Members' Research Service By / January 30, 2015

The European Small Claims Procedure: The Forthcoming Reform

Written by Rafal Manko On Friday, 23 January 2015 the Citizens’ Policies Unit held a Policy Hub devoted to the…

Written by Rafal Manko

On Friday, 23 January 2015 the Citizens’ Policies Unit held a Policy Hub devoted to the forthcoming reform of the European Small Claims Procedure (ESCP). The Commission proposal to modify this procedure is now on the table of the Legal Affairs Committee which is working on possible amendments, making the topic of current relevance for parliamentary work. The Policy Hub was organised to coincide with the recent publication of an in-depth analysis about the European Small Claims Procedure written by Dr Rafał Mańko, Policy Analyst from the Citizens’ Policies Unit.

The Policy Hub brought together two external experts – Professor Xandra Kramer from the Erasmus University Rotterdam and Jacek Garstka, Legislative Officer at the Civil Justice Policy Unit within the Commission’s Directorate-General for Justice and Consumers and Rafał Mańko, EPRS author of the In-depth analysis. The panel was moderated by Jesús Carmona, head of EPRS Citizens’ Policies Unit.

The European Small Claims Procedure: an unused potential

The ESCP was launched on 1 January 2009 as a potentially attractive alternative to domestic civil proceedings, designed in a tailor-made fashion for cross-border claims. The procedure is simplified, mainly written, and judgements issued under this procedure are automatically enforceable across the EU. However only claims up to EUR 2,000 are eligible and many important aspects are left to national law, such as fees, any appeal procedures and enforcement proceedings. Despite its strong potential to help EU citizens and businesses to enforce cross-border claims, according to the statistical data available, it is used rather rarely.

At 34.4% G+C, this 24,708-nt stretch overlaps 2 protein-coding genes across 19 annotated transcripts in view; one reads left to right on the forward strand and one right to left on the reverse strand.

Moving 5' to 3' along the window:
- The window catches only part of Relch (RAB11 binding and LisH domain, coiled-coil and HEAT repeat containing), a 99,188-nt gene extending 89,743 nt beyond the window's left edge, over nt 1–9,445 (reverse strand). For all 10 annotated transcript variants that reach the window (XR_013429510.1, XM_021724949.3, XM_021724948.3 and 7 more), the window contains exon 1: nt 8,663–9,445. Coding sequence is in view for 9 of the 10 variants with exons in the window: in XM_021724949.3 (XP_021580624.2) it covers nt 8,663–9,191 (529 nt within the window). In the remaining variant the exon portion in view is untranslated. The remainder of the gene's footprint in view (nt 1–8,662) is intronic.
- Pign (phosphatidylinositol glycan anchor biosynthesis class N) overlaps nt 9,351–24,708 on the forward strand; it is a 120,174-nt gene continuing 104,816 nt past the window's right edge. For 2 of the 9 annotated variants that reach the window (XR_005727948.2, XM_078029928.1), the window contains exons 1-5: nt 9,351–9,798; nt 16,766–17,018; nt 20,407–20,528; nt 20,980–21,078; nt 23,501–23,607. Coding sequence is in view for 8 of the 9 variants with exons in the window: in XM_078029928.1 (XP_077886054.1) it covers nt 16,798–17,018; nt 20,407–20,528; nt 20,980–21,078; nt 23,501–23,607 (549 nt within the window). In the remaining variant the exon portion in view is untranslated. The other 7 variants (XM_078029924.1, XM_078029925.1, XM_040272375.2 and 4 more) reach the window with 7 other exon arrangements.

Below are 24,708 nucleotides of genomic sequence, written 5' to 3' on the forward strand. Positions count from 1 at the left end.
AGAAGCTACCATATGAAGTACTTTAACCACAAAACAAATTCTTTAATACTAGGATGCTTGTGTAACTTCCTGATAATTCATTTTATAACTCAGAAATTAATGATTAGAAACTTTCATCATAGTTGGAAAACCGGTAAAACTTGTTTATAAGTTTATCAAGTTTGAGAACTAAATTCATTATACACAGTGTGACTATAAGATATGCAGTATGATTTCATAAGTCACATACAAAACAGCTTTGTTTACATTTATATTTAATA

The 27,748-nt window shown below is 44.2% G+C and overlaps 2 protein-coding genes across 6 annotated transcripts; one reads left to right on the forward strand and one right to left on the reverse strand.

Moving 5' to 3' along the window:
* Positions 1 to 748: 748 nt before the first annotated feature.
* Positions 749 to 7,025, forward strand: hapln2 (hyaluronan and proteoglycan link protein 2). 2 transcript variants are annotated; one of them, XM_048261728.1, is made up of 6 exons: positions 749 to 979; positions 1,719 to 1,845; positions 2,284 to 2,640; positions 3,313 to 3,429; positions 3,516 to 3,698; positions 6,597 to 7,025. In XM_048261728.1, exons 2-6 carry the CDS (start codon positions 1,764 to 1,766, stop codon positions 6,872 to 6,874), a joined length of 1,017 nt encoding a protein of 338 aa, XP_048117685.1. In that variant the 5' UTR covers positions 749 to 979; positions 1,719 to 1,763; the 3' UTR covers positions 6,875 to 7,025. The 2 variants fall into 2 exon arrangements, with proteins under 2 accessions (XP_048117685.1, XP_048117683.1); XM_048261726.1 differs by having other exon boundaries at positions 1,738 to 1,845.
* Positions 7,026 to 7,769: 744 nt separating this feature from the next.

Commission proposal

In order to make the ESCP available more widely, the Commission proposes inter alia to raise the ceiling from EUR 2,000 to EUR 10,000 and to make the cross-border element less stringent. In practice, it would no longer be required that at least one of the litigants be domiciled in a different Member State than the one in which the court is located, but virtually any significant cross-border connection, such as the place of performance of the contract, would suffice. Furthermore, the Commission would introduce a cap on the fees that need to be paid by an applicant to launch the procedure, limiting them to 10% of the value of the claim.

Discussion on state of play

The discussion focused on the current state of play of the legislative procedure, and in particular the amendments discussed in the Council and tabled in the Legal Affairs Committee. The lively discussion that followed the experts’ presentation also touched upon the choice of legal instrument (why a directly applicable regulation was opted for instead of the harmonisation of national small claims procedures by directive) and the very need for a special, cross-border procedure conceived as an alternative to domestic procedures.

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